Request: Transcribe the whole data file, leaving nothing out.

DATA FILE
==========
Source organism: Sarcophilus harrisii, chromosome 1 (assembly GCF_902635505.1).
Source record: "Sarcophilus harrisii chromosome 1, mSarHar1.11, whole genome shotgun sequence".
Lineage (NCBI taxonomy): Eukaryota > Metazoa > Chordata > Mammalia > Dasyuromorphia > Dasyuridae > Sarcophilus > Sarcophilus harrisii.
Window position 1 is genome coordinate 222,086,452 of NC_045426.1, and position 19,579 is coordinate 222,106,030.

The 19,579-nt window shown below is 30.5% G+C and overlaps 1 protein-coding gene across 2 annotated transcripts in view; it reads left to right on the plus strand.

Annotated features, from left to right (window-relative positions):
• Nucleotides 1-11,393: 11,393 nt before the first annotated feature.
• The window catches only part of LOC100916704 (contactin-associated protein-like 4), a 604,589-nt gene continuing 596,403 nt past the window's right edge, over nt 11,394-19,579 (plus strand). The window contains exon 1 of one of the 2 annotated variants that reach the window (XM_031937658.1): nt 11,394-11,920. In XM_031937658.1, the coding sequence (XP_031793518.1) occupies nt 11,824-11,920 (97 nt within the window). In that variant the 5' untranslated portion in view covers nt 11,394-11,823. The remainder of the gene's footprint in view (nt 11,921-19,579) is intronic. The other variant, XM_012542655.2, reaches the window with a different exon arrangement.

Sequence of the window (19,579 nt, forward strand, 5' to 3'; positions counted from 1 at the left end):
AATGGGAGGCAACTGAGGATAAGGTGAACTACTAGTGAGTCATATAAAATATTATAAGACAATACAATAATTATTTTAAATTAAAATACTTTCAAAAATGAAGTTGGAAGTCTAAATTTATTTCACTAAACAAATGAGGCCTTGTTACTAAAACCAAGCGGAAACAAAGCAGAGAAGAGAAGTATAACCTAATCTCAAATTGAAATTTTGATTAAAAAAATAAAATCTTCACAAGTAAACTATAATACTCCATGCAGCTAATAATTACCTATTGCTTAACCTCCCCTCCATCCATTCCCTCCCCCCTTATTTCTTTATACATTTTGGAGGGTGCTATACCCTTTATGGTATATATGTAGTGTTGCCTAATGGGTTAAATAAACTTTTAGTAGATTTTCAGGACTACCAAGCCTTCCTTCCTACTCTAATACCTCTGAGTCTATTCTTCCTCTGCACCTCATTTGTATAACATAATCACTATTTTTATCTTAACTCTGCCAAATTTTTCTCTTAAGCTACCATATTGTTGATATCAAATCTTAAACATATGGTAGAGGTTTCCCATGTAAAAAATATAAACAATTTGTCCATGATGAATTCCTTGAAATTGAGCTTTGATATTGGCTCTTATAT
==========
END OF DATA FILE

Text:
Source organism: Sarcophilus harrisii, chromosome 1 (assembly GCF_902635505.1).
Source record: "Sarcophilus harrisii chromosome 1, mSarHar1.11, whole genome shotgun sequence".
Lineage (NCBI taxonomy): Eukaryota > Metazoa > Chordata > Mammalia > Dasyuromorphia > Dasyuridae > Sarcophilus > Sarcophilus harrisii.
Window position 1 is genome coordinate 222,086,452 of NC_045426.1, and position 19,579 is coordinate 222,106,030.

The 19,579-nt window shown below is 30.5% G+C and overlaps 1 protein-coding gene across 2 annotated transcripts in view; it reads left to right on the plus strand.

Annotated features, from left to right (window-relative positions):
• Nucleotides 1-11,393: 11,393 nt before the first annotated feature.
• The window catches only part of LOC100916704 (contactin-associated protein-like 4), a 604,589-nt gene continuing 596,403 nt past the window's right edge, over nt 11,394-19,579 (plus strand). The window contains exon 1 of one of the 2 annotated variants that reach the window (XM_031937658.1): nt 11,394-11,920. In XM_031937658.1, the coding sequence (XP_031793518.1) occupies nt 11,824-11,920 (97 nt within the window). In that variant the 5' untranslated portion in view covers nt 11,394-11,823. The remainder of the gene's footprint in view (nt 11,921-19,579) is intronic. The other variant, XM_012542655.2, reaches the window with a different exon arrangement.

Sequence of the window (19,579 nt, forward strand, 5' to 3'; positions counted from 1 at the left end):
AATGGGAGGCAACTGAGGATAAGGTGAACTACTAGTGAGTCATATAAAATATTATAAGACAATACAATAATTATTTTAAATTAAAATACTTTCAAAAATGAAGTTGGAAGTCTAAATTTATTTCACTAAACAAATGAGGCCTTGTTACTAAAACCAAGCGGAAACAAAGCAGAGAAGAGAAGTATAACCTAATCTCAAATTGAAATTTTGATTAAAAAAATAAAATCTTCACAAGTAAACTATAATACTCCATGCAGCTAATAATTACCTATTGCTTAACCTCCCCTCCATCCATTCCCTCCCCCCTTATTTCTTTATACATTTTGGAGGGTGCTATACCCTTTATGGTATATATGTAGTGTTGCCTAATGGGTTAAATAAACTTTTAGTAGATTTTCAGGACTACCAAGCCTTCCTTCCTACTCTAATACCTCTGAGTCTATTCTTCCTCTGCACCTCATTTGTATAACATAATCACTATTTTTATCTTAACTCTGCCAAATTTTTCTCTTAAGCTACCATATTGTTGATATCAAATCTTAAACATATGGTAGAGGTTTCCCATGTAAAAAATATAAACAATTTGTCCATGATGAATTCCTTGAAATTGAGCTTTGATATTGGCTCTTATAT